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Neuropsychiatric disease and treatment

Effects of pentoxifylline, 7-nitroindazole, and imipramine on tumor necrosis factor-α and indoleamine 2,3-dioxygenase enzyme activity in the hippocampus and frontal cortex of chronic mild-stress-exposed rats.


PMID 23785234

Abstract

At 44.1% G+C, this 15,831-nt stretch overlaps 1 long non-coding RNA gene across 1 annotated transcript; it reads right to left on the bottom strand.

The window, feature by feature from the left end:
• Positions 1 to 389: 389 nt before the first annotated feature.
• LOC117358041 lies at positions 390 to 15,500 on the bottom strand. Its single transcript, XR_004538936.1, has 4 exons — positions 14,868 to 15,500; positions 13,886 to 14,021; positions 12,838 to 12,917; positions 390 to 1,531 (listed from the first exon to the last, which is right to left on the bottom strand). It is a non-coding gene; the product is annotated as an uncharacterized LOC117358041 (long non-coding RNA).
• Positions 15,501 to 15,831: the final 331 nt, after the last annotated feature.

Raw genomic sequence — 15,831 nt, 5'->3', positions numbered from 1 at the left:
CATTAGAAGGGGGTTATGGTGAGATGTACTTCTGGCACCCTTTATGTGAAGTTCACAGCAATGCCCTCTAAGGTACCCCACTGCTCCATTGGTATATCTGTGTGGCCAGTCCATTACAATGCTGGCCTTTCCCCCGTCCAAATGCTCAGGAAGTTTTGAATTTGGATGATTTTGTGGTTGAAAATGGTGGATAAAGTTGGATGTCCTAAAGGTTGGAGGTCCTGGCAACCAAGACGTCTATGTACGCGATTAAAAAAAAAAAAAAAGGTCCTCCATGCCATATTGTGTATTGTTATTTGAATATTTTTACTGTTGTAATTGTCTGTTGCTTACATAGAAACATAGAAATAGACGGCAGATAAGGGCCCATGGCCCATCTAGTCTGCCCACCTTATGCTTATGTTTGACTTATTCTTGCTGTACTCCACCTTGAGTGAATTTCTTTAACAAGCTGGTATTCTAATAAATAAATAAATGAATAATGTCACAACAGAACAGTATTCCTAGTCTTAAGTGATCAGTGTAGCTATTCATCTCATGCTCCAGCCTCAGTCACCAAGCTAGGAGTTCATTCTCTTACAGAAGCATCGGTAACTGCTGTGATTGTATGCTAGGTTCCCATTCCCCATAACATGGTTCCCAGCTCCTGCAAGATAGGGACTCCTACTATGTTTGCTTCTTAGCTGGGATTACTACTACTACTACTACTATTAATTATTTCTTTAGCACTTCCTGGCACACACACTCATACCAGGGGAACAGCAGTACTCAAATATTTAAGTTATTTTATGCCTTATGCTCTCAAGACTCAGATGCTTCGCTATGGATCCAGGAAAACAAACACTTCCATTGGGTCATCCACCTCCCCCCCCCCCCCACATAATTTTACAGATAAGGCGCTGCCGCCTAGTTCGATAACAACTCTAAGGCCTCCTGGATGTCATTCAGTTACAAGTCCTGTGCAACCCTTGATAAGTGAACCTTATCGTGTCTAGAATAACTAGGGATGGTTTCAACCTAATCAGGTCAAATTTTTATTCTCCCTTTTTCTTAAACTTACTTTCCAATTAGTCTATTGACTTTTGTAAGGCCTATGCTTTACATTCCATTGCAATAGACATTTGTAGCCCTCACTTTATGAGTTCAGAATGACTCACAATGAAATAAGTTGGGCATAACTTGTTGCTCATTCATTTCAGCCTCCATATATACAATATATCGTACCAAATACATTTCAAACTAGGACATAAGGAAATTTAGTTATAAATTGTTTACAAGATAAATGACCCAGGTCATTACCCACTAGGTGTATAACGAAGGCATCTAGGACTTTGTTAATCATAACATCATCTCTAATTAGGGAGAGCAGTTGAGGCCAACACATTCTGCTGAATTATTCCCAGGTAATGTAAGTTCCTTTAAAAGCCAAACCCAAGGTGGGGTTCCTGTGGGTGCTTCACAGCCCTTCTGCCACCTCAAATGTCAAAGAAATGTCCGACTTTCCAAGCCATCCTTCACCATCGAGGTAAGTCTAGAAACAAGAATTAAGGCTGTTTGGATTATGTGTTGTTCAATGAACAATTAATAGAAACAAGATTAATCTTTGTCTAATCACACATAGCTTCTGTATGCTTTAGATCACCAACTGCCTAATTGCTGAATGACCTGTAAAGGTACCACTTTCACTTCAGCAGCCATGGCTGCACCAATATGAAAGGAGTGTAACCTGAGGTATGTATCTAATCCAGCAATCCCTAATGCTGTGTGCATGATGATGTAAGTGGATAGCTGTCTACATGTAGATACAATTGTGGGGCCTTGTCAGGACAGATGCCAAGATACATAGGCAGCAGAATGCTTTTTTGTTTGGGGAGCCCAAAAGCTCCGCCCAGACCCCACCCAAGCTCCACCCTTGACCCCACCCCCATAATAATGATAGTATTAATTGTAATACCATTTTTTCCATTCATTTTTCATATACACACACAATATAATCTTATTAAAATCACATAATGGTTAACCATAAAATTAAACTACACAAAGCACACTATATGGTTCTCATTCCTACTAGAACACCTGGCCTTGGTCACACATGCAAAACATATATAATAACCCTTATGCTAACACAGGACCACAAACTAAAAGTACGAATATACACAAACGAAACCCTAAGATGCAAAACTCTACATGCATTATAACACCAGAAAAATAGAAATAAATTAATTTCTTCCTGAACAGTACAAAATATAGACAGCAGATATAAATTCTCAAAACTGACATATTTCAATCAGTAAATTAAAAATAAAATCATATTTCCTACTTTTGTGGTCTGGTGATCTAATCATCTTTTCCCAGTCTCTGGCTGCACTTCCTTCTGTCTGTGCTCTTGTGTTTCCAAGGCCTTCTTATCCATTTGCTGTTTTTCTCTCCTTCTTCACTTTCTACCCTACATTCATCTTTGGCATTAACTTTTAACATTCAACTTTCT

This study aimed to investigate the role of tumor necrosis factor (TNF)-α and the neuronal nitric oxide synthase enzyme in dysregulation of indoleamine 2,3-dioxygenase (IDO) enzyme, and hence serotonin availability in chronic mild stress (CMS), an animal model of depression. RATS WERE DIVIDED INTO FIVE GROUPS: two control and CMS-exposed for 6 weeks, and another three groups exposed to CMS and administered pentoxifylline 50 mg/kg/day intraperitoneally, 7-nitroindazole 40 mg/kg/day subcutaneously, or imipramine 20 mg/kg/day intraperitoneally for the previous 3 CMS weeks. Rats were assessed for neurochemical and immunohistochemical abnormalities. Pentoxifylline-, 7-nitroindazole-, and imipramine-treated rats showed amelioration of CMS-induced behavioral deficits that was accompanied by significant reduction in kynurenine/serotonin molar ratio and nitrates/nitrites in frontal cortex and hippocampus. In the pentoxifylline and 7-nitroindazole groups, serum TNF-α was reduced relative to the CMS group (18.54 ± 0.85 and 19.16 ± 1.54 vs 26.20 ± 1.83 pg/mL, respectively; P < 0.05). Exposure to CMS increased TNF-α and IDO immunohistochemical staining scores in both hippocampus and midbrain raphe nuclei. 7-Nitroindazole and pentoxifylline significantly (P < 0.05) reduced TNF-α immunostaining in hippocampus and raphe nuclei, with significant (P < 0.01) reduction of IDO immunostaining in raphe nuclei. Likewise, imipramine reduced TNF-α immunostaining (P < 0.05) in hippocampus. Neuronal nitric oxide synthase and TNF-α may play a concerted role in modulating IDO enzyme activity in CMS-exposed rats and provide additional evidence for possible alternative approaches to switch the neurobiological processes in depression.